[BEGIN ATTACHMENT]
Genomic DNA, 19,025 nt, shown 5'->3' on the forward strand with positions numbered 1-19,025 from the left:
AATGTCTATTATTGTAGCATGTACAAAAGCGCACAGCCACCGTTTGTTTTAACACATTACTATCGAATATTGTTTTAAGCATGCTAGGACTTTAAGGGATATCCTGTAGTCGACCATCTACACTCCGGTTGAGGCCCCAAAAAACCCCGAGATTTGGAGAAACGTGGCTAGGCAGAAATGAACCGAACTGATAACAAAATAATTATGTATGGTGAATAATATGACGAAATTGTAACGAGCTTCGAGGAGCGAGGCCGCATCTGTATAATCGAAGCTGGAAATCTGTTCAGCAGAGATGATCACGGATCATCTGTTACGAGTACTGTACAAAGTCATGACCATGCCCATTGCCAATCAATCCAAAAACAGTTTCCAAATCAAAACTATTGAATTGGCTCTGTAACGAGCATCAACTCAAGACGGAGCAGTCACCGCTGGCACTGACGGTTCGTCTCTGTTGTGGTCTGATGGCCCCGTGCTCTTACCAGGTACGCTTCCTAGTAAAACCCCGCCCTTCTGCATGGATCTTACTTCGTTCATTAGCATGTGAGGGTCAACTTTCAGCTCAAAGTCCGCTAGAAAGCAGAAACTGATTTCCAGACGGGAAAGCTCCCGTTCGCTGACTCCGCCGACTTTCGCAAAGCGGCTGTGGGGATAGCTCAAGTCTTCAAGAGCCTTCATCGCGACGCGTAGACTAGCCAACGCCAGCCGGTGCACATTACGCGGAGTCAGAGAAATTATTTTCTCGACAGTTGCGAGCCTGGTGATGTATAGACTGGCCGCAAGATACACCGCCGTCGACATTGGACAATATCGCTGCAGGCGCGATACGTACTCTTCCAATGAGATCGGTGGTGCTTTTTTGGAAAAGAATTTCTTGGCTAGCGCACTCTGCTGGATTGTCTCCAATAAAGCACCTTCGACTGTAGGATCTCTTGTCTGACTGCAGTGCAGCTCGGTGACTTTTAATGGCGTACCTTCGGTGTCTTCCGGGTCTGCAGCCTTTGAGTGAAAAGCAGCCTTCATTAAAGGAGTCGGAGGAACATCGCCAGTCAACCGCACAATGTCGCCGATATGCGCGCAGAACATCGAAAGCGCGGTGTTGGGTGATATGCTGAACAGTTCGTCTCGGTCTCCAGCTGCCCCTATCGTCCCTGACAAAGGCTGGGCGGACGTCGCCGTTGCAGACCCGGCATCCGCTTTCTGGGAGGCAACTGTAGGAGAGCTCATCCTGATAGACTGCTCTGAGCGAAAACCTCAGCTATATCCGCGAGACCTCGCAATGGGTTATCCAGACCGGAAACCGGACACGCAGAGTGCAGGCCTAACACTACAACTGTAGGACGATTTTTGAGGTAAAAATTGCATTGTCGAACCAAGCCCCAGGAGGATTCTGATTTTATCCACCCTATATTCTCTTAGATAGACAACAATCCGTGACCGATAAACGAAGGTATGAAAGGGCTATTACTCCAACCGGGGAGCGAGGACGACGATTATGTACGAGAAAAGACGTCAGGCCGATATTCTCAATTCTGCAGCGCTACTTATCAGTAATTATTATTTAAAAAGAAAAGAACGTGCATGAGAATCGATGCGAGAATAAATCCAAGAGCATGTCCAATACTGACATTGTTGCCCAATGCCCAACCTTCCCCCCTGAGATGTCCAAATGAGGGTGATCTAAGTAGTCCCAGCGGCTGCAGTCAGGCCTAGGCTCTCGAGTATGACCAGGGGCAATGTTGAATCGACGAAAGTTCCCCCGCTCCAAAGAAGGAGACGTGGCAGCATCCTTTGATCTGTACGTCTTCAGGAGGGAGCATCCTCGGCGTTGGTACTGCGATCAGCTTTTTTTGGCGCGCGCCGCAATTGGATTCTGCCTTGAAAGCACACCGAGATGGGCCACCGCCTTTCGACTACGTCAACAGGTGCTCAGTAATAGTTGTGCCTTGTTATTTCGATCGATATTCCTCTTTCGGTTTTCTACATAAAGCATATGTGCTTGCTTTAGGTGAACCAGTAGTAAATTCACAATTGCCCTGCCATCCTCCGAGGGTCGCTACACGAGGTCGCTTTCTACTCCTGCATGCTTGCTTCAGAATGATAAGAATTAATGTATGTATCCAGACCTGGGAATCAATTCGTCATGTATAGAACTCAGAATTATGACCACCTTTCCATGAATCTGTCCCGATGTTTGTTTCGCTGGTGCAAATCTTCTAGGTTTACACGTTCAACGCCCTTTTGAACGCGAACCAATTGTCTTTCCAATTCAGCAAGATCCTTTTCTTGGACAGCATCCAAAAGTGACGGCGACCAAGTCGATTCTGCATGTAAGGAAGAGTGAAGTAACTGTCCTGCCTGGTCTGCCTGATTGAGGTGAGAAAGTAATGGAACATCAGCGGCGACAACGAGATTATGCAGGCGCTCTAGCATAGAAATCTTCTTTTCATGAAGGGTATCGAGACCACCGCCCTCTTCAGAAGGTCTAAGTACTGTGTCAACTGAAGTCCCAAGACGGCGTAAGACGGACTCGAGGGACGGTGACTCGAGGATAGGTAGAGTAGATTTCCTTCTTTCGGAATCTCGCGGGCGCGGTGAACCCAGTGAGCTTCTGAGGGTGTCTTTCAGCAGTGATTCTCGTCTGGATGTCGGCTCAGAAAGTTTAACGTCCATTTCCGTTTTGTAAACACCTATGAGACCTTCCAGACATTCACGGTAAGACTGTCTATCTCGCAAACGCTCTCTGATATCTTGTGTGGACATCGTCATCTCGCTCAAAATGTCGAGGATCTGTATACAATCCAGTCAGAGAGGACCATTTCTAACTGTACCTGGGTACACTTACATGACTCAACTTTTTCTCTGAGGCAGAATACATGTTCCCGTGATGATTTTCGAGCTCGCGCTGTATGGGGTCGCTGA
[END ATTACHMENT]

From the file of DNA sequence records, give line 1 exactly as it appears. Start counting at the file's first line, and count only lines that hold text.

Genomic DNA, 19,025 nt, shown 5'->3' on the forward strand with positions numbered 1-19,025 from the left: